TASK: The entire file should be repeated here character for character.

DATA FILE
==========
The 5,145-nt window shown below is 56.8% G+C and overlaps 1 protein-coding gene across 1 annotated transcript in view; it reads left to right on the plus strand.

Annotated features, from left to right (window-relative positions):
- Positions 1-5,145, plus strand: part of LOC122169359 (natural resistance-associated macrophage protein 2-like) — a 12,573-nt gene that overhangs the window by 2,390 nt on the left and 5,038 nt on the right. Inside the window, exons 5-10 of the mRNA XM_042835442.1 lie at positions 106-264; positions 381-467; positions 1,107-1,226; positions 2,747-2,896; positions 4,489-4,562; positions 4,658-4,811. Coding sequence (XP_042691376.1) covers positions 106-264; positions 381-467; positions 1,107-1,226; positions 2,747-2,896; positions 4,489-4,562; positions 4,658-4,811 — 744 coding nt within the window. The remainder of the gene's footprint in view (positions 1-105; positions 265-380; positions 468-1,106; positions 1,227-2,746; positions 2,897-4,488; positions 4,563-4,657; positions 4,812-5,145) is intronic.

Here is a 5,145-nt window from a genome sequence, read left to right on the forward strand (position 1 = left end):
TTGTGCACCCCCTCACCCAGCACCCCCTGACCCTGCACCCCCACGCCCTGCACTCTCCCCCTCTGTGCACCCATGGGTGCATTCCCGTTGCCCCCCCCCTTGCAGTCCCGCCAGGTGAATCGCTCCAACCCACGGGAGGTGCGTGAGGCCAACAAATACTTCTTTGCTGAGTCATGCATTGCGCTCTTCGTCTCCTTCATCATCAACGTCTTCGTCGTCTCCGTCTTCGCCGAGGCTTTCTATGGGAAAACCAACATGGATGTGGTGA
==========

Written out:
The 5,145-nt window shown below is 56.8% G+C and overlaps 1 protein-coding gene across 1 annotated transcript in view; it reads left to right on the plus strand.

Annotated features, from left to right (window-relative positions):
- Positions 1-5,145, plus strand: part of LOC122169359 (natural resistance-associated macrophage protein 2-like) — a 12,573-nt gene that overhangs the window by 2,390 nt on the left and 5,038 nt on the right. Inside the window, exons 5-10 of the mRNA XM_042835442.1 lie at positions 106-264; positions 381-467; positions 1,107-1,226; positions 2,747-2,896; positions 4,489-4,562; positions 4,658-4,811. Coding sequence (XP_042691376.1) covers positions 106-264; positions 381-467; positions 1,107-1,226; positions 2,747-2,896; positions 4,489-4,562; positions 4,658-4,811 — 744 coding nt within the window. The remainder of the gene's footprint in view (positions 1-105; positions 265-380; positions 468-1,106; positions 1,227-2,746; positions 2,897-4,488; positions 4,563-4,657; positions 4,812-5,145) is intronic.

Here is a 5,145-nt window from a genome sequence, read left to right on the forward strand (position 1 = left end):
TTGTGCACCCCCTCACCCAGCACCCCCTGACCCTGCACCCCCACGCCCTGCACTCTCCCCCTCTGTGCACCCATGGGTGCATTCCCGTTGCCCCCCCCCTTGCAGTCCCGCCAGGTGAATCGCTCCAACCCACGGGAGGTGCGTGAGGCCAACAAATACTTCTTTGCTGAGTCATGCATTGCGCTCTTCGTCTCCTTCATCATCAACGTCTTCGTCGTCTCCGTCTTCGCCGAGGCTTTCTATGGGAAAACCAACATGGATGTGGTGA